She really lost me when her adult son just had to have a certain type of cat from a pet mill from North Carolina. They just seemed like rich people who could have been living in any small town in America.
I should have been forewarned that GOOD GRIEF by its title alone-- as well as the information the publisher sent to me with the advance reader's copy-- that I was in for some serious grief work here since I knew that an ex-husband would die. But damnit! I, who live with the most handsome cat that ever walked, didn't expect Eli's beloved cat Zoe to die by page 131 about half way through the book. "It was a lot of sad." It was pretty much Niagara Falls for me from that moment on. Ms. Stimson does such a remarkable job of describing her ex-husband Steve -- and father of her oldest child Benjamin-- who became almost like a brother to her and good friend of her now-husband John that I felt as if I had lost a family member of my own when he died suddenly of a heart attack at fifty-eight. (What a wonderful memorial she has given to him by writing this memoir.)
Additionally you have to love someone, who with all her prowess as a chef, never learned to use chopsticks (neither did I) and any couple (she and her husband John) who instead of raking leaves in autumn would just choose to lie down on a quilt to watch Vermont's multi-colored falling leaves. And you have to respect someone who calls her parents "dad" and "mom" and refers to her son Benjamin riddled with grief over the death of his father as "my boy." (The "my boy" makes her an honorary Southerner, whether she wants to be or not, bless her heart.)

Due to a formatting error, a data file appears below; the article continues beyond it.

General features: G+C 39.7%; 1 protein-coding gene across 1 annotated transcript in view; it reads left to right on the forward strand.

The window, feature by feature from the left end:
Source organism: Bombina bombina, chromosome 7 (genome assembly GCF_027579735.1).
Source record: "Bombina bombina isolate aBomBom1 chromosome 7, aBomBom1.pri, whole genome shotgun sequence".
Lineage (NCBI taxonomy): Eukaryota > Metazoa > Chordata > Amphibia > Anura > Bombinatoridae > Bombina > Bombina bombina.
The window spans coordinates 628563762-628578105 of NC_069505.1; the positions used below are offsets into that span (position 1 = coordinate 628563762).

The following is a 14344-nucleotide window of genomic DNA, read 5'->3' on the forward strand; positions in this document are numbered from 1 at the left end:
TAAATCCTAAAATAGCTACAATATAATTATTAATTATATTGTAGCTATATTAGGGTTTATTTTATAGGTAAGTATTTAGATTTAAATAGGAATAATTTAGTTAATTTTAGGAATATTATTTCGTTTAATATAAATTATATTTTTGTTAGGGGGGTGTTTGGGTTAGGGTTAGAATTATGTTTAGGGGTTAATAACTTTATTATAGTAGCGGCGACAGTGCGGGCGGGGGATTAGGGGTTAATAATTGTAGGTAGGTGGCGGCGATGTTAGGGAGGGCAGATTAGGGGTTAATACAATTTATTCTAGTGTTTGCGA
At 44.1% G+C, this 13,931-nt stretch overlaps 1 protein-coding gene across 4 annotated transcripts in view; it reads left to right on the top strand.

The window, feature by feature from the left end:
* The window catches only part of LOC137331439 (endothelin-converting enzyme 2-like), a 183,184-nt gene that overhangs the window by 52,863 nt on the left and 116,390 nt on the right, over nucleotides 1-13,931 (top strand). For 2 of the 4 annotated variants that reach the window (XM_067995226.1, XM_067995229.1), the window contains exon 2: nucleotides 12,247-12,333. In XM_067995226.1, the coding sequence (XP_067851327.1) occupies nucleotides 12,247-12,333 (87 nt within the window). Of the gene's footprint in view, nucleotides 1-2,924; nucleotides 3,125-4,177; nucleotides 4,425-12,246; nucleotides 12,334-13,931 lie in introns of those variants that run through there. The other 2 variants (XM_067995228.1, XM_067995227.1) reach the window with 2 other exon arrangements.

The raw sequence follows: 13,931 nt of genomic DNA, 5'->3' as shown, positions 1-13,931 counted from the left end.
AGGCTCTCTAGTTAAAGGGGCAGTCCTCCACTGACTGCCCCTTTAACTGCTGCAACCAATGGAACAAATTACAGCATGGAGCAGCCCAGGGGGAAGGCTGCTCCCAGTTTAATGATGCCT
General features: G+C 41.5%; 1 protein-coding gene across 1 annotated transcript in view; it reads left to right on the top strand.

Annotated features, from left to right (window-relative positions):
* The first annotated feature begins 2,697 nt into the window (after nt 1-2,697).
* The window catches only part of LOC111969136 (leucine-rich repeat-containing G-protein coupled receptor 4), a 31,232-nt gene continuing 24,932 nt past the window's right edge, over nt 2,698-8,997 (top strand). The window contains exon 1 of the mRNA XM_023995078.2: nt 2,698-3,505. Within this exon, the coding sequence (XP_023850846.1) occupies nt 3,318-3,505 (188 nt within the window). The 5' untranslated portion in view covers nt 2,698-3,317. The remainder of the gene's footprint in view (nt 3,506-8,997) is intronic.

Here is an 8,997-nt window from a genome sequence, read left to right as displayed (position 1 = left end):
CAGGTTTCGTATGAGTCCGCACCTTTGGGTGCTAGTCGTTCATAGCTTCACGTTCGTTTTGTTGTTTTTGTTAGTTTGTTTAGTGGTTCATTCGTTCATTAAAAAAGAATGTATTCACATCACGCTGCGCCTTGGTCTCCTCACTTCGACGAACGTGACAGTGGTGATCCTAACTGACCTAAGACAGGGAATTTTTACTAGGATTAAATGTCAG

Ultimately what makes this second book of Ms. Stimson so special is her conclusions about this messy thing we call life. Here are some that resonated so much with me, in her own words that are much better than how I might paraphrase: " But life has a way of altering your plans." Here is Ms. Stimson on family: "I mean, it seems to me that every family--yours too, maybe--is strange in its own way." (A fellow New Englander Jennifer Finney Boylan wrote an entire book on this subject, STUCK IN THE MIDDLE WITH YOU.) She reminds us that "Life is a gift." (Say Amen, somebody!) And she points out to us that we don't stay mad at good friends for long but make up: "because you know, this is what you do in a real friendship of long duration. You scotch over and make room for one another's foibles." Of course, "sadness and death are universal." When Ms. Stimson compares life events to a strong wind, her prose rises to the level of poetry: "We cannot change the way the wind blows any more than we can change the stories that happen to us. The only control we ever have is how we react to what comes, and that becomes the story we tell." She finally gets around to love as I knew she would: "Just like every good preacher says, our job in this world is to do as much of that loving as we possibly can with the time we have and with the people who are on the ride with us. I would add one corollary. We should have as much fun doing it as we possibly can."
Finally as Ms. Stimson remembers Steve who left those he loved far too soon, the lesson is loud and clear: "Live with intention. Live on purpose. Every day."
Both this classy writer's gentle (always) humor and goodness are evident on every page of this book that can only be described as simply wonderful.